“In elementary school, we had a picture of Bo Diddly in our cafeteria. He was holding a rectangular guitar and the poster said something to the affect of ‘Eat your vegetables’. […] I didn’t see anything like that again until 2000 or so when Microwave Dave played the local W.C. Handy fest with his cbg. […] I had no idea at the time it would totally change my life in the years to come.”
The years leading to this transformation of a performer, to artist, to father, to craftsman, to community member started with music roiling in his blood. John’s father was, and still is, a guitar teacher and performer, his mother was a radio DJ, his grandfather a musically educated choir director, and his grandmother is still singing to this day.
John began playing music at the age of two with a violin in his wee hands. He shifted to piano and then to guitar by the age of 8. Drums, too, caught John’s ear and he joined the school drum line by middle school sticking with it through college. He started playing in a punk band in high school earning his first paycheck as a performer. Throughout college, John earned his income playing in various bands, and would come to tour the southeastern U.S. for several years.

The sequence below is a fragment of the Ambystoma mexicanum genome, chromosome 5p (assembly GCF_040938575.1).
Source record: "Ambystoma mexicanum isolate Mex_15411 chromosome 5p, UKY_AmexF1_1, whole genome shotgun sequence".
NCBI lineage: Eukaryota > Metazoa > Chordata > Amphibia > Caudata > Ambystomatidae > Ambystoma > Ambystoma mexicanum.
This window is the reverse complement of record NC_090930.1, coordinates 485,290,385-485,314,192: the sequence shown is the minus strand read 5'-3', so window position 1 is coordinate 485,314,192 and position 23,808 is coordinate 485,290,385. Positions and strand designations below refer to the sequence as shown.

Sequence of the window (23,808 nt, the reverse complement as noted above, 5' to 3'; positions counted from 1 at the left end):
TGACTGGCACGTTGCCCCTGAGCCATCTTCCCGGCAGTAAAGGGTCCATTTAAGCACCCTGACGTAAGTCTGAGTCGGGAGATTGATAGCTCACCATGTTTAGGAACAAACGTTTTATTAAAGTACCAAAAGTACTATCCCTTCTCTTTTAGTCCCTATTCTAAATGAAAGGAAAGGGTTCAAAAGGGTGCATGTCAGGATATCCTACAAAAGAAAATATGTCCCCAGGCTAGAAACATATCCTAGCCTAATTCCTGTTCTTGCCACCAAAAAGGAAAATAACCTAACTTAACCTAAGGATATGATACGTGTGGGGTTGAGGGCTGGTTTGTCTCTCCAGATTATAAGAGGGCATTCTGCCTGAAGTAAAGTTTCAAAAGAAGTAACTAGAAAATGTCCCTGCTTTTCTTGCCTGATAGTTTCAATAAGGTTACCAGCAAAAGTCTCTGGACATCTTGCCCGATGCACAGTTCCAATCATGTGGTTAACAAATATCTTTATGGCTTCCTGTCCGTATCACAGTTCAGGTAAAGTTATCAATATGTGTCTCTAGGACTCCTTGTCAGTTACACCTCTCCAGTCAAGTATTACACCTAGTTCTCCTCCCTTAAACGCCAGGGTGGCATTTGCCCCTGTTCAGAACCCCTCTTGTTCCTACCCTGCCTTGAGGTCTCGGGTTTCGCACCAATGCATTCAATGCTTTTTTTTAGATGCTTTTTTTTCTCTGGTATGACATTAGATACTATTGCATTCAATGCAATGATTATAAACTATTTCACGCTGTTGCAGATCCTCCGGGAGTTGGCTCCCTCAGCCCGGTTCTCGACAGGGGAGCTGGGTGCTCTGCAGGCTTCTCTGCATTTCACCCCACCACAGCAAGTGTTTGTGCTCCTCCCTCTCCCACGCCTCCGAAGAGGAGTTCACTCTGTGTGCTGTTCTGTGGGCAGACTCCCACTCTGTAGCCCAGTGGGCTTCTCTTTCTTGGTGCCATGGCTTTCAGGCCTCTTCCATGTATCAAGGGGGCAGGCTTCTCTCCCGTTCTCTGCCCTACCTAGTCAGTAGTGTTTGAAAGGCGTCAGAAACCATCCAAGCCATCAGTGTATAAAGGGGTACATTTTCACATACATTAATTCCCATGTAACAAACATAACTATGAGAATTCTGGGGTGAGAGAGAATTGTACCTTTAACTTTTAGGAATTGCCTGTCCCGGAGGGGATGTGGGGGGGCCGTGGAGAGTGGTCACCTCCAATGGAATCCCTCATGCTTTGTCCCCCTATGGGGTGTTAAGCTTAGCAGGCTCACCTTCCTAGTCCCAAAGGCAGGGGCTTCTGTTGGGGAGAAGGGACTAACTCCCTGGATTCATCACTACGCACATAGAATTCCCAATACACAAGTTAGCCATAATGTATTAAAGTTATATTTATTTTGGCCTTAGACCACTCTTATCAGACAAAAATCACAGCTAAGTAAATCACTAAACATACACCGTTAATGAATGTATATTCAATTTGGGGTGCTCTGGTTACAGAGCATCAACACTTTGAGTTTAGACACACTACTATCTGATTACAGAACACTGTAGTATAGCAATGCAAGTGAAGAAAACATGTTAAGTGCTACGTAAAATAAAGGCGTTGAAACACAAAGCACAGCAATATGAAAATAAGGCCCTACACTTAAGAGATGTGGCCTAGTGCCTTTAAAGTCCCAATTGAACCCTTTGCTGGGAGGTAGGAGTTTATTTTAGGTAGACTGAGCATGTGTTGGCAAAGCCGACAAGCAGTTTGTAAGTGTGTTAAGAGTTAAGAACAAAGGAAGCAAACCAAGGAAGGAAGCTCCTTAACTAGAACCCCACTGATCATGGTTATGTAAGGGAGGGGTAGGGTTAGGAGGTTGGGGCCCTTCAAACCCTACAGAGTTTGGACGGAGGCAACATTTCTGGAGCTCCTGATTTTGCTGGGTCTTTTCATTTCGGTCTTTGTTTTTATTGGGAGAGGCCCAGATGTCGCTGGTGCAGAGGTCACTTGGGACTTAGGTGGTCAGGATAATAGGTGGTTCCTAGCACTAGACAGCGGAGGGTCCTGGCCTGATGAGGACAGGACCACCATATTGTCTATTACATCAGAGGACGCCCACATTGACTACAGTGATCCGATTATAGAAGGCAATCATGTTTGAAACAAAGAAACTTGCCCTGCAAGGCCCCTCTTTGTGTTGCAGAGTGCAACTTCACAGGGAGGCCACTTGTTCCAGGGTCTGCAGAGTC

Then in 2005 John’s family grew by one little one and he retired from performing. However, working outside of music proved to be painful for John but his days without it wouldn’t last. In 2009 he cobbled together his first CBG. And like the lot of us, he immediately set out to improve upon the first. Dozens of hours spent researching on the internet led John to a simple neck-through design; a design upon which, with a few modifications, he still builds to this day.
“I honestly feel like CBGs gave me a second chance at music.”
In 2010 John started his own CBG company, NiCBG and in 2014 he rediscovered the happiness of performing, this time as a one man band. While John no longer tours like he used to, he still performs and records his unique blend of musical influences: from rock to rap to blues to pop. More importantly, being rooted to his family has also allowed him to create deeper connections with his local community. He has donated his work to fire fighters, animal shelters, and schools. He takes his business and art to some of the largest audiences, including Bonaroo, TedX, Steamfest, and NAMM.
“To me, music is important as [a] language and has the power to bring people together for a greater good.”
Keeping in line with his ties to community, John also supports artists who perform using handmade instruments and who are unable to afford studio time. He and a friend created Cigar Box Sound Studio where they record, mix, master, and publish to the web the sounds of local musicians.